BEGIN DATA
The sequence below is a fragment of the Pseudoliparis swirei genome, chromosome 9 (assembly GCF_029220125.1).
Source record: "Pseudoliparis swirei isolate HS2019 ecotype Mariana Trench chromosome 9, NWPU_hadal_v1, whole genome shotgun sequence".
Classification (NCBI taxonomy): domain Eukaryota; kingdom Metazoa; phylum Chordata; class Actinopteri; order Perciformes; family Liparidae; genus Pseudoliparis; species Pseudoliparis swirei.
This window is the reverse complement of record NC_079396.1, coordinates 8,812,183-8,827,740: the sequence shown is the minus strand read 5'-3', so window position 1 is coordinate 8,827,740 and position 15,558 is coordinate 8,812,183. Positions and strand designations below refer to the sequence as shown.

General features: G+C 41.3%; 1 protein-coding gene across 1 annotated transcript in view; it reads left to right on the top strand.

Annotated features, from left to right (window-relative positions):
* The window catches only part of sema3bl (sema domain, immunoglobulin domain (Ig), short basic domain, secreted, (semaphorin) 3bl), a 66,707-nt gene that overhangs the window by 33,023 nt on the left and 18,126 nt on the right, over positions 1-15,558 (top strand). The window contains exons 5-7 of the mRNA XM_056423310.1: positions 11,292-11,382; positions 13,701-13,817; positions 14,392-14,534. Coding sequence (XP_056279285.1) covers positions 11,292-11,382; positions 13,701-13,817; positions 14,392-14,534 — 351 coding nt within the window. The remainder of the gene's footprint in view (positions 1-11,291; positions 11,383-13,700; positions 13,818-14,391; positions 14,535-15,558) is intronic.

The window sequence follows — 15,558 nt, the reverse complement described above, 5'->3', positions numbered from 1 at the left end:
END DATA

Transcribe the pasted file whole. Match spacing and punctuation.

The sequence below is a fragment of the Pseudoliparis swirei genome, chromosome 9 (assembly GCF_029220125.1).
Source record: "Pseudoliparis swirei isolate HS2019 ecotype Mariana Trench chromosome 9, NWPU_hadal_v1, whole genome shotgun sequence".
Classification (NCBI taxonomy): domain Eukaryota; kingdom Metazoa; phylum Chordata; class Actinopteri; order Perciformes; family Liparidae; genus Pseudoliparis; species Pseudoliparis swirei.
This window is the reverse complement of record NC_079396.1, coordinates 8,812,183-8,827,740: the sequence shown is the minus strand read 5'-3', so window position 1 is coordinate 8,827,740 and position 15,558 is coordinate 8,812,183. Positions and strand designations below refer to the sequence as shown.

General features: G+C 41.3%; 1 protein-coding gene across 1 annotated transcript in view; it reads left to right on the top strand.

Annotated features, from left to right (window-relative positions):
* The window catches only part of sema3bl (sema domain, immunoglobulin domain (Ig), short basic domain, secreted, (semaphorin) 3bl), a 66,707-nt gene that overhangs the window by 33,023 nt on the left and 18,126 nt on the right, over positions 1-15,558 (top strand). The window contains exons 5-7 of the mRNA XM_056423310.1: positions 11,292-11,382; positions 13,701-13,817; positions 14,392-14,534. Coding sequence (XP_056279285.1) covers positions 11,292-11,382; positions 13,701-13,817; positions 14,392-14,534 — 351 coding nt within the window. The remainder of the gene's footprint in view (positions 1-11,291; positions 11,383-13,700; positions 13,818-14,391; positions 14,535-15,558) is intronic.

The window sequence follows — 15,558 nt, the reverse complement described above, 5'->3', positions numbered from 1 at the left end: